Identifying the needs for teaching fundamental knowledge of laparoscopic surgery: a cross-sectional study in Japan

Shinichiro Yokoyama, Yusuke Watanabe, Yo Kurashima, Akihiko Oshita, Yuji Nishizawa, Takeshi Naitoh, Fumitaka Nakamura, Satoru Kikuchi, Kazuhiro Noma, Saseem Poudel, Akihiro Suzuki, Yuichi Nishihara, Masaaki Ito, Satoshi Hirano

Research output: Contribution to journalArticlepeer-review


Background: Recently, laparoscopic surgery (LS) has become a more common procedure than traditional open surgery. Although LS-related adverse events have been reported, there is no formal, standardized curriculum to teach the fundamentals of LS in Japan. Understanding surgeons’ knowledge regarding LS is crucial for developing an educational curriculum. The purpose of this study was to determine the baseline knowledge on LS of surgeons and surgical trainees in Japan. Methods: Participants completed 24 multiple-choice questions testing basic cognitive knowledge of LS and a questionnaire regarding the status of laparoscopic education. The examination was developed according to the 13 content domains of the Fundamentals of Laparoscopic Surgery (FLS) program. Scores were compared between post-graduate year (PGY) > 5 and PGY 1–5 participants. Data are expressed as median scores and interquartile ranges. Wilcoxon signed-rank test was used for statistical analysis. Results: A total of 195 surgeons and surgical trainees from 10 teaching hospitals (PGY1–5: 66, PGY > 5: 129) across Japan completed the examination. The median score in the entire cohort was 75 [67; 83] %, with significantly higher scores in the PGY > 5 group compared to the PGY1–5 group (79 [75; 83] % vs. 67 [58; 75] %, p < 0.001). The differences in performance were due to better scores for PGY > 5 group on the sections “equipment,” “patient considerations,” “abdominal access,” “tissue handling,” “hemorrhage and hemostasis,” “tissue approximation,” and “exiting the abdomen.” Overall, the median scores in the “energy sources” and “establishment and physiology of the pneumoperitoneum” subsections were lower than in other domains. All participants agreed on the need for fundamental knowledge and a formal educational curriculum. Conclusions: Compared to experienced surgeons, surgical trainees had lesser knowledge about performing LS. Regardless of the years of experience, there are crucial knowledge gaps in specific areas regarding safe LS that should be addressed by implementing an educational curriculum.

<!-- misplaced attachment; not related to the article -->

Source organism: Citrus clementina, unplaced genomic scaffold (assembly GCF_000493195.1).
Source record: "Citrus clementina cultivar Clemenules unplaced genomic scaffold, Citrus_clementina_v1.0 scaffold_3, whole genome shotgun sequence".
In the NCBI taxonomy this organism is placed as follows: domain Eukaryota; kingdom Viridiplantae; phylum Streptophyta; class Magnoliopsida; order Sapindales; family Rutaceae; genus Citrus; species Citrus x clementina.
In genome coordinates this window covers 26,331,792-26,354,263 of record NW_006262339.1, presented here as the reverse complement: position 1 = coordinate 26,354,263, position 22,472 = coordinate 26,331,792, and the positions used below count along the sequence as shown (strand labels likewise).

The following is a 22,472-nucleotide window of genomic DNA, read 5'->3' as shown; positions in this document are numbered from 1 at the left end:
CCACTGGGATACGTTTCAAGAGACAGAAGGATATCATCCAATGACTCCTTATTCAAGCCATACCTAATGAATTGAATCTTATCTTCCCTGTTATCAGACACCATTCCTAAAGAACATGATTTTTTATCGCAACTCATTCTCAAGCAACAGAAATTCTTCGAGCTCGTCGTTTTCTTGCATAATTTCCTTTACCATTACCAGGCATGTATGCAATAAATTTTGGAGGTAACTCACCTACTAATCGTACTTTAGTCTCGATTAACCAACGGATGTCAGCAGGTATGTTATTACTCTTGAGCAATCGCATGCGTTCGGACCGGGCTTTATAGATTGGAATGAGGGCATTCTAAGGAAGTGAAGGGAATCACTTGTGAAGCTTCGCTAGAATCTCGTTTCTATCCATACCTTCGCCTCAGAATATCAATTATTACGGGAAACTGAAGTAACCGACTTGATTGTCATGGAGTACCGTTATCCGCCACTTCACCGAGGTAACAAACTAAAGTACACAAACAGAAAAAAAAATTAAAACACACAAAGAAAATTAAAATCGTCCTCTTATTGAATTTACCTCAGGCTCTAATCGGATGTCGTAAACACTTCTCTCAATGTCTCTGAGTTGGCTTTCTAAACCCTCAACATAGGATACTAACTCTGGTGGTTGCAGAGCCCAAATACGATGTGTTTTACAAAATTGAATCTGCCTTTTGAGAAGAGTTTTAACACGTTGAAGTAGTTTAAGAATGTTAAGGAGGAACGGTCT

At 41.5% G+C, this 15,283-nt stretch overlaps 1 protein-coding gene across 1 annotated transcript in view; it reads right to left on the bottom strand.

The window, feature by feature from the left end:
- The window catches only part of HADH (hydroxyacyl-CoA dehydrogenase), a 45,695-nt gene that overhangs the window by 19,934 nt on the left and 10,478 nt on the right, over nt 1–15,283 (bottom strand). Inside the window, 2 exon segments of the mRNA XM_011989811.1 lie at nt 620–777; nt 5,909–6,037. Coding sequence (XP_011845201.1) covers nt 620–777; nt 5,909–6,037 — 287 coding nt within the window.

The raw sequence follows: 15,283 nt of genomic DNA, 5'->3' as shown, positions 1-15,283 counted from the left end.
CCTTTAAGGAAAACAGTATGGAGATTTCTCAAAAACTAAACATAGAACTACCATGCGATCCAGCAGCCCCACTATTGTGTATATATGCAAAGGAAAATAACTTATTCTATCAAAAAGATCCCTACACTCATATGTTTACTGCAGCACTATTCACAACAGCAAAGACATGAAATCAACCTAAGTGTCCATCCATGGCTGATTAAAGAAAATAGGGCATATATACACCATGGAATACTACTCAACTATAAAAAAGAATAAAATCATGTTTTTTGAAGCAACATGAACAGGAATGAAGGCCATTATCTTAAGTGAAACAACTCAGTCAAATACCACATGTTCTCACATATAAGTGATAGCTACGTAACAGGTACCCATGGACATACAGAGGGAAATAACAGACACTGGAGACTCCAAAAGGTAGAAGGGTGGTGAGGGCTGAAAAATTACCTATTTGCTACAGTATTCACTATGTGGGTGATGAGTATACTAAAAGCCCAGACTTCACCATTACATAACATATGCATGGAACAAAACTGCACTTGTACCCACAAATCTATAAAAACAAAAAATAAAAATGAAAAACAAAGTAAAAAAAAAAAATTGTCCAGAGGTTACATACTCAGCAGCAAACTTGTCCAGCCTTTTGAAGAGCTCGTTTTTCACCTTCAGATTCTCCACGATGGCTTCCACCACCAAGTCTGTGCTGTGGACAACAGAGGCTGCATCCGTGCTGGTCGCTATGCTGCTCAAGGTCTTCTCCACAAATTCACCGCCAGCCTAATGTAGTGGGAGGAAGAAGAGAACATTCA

Original languageEnglish
Pages (from-to)2242-2248
Number of pages7
JournalSurgical Endoscopy
Issue number7
Publication statusPublished - Jul 15 2019


  • Competence
  • Continuing medical education
  • Evaluation
  • Laparoscopic surgery
  • Patient safety
  • Surgical education

ASJC Scopus subject areas

  • Surgery


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